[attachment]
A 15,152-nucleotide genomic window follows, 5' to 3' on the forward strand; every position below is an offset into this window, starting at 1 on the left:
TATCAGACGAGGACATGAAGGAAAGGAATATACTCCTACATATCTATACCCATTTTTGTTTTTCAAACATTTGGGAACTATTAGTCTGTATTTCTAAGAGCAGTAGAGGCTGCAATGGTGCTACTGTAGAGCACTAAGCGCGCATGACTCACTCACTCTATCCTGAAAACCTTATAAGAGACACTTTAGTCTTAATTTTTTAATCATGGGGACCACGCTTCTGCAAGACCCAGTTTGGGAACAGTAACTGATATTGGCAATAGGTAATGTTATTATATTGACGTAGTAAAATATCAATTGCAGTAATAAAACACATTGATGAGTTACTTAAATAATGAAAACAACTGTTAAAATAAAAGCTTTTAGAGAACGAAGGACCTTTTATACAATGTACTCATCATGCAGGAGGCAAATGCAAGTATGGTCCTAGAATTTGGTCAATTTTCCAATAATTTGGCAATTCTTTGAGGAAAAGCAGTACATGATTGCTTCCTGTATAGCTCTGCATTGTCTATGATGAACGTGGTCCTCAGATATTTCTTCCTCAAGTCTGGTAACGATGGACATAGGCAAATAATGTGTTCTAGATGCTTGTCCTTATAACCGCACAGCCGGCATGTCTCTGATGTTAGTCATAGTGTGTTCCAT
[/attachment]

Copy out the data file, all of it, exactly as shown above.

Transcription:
A 15,152-nucleotide genomic window follows, 5' to 3' on the forward strand; every position below is an offset into this window, starting at 1 on the left:
TATCAGACGAGGACATGAAGGAAAGGAATATACTCCTACATATCTATACCCATTTTTGTTTTTCAAACATTTGGGAACTATTAGTCTGTATTTCTAAGAGCAGTAGAGGCTGCAATGGTGCTACTGTAGAGCACTAAGCGCGCATGACTCACTCACTCTATCCTGAAAACCTTATAAGAGACACTTTAGTCTTAATTTTTTAATCATGGGGACCACGCTTCTGCAAGACCCAGTTTGGGAACAGTAACTGATATTGGCAATAGGTAATGTTATTATATTGACGTAGTAAAATATCAATTGCAGTAATAAAACACATTGATGAGTTACTTAAATAATGAAAACAACTGTTAAAATAAAAGCTTTTAGAGAACGAAGGACCTTTTATACAATGTACTCATCATGCAGGAGGCAAATGCAAGTATGGTCCTAGAATTTGGTCAATTTTCCAATAATTTGGCAATTCTTTGAGGAAAAGCAGTACATGATTGCTTCCTGTATAGCTCTGCATTGTCTATGATGAACGTGGTCCTCAGATATTTCTTCCTCAAGTCTGGTAACGATGGACATAGGCAAATAATGTGTTCTAGATGCTTGTCCTTATAACCGCACAGCCGGCATGTCTCTGATGTTAGTCATAGTGTGTTCCAT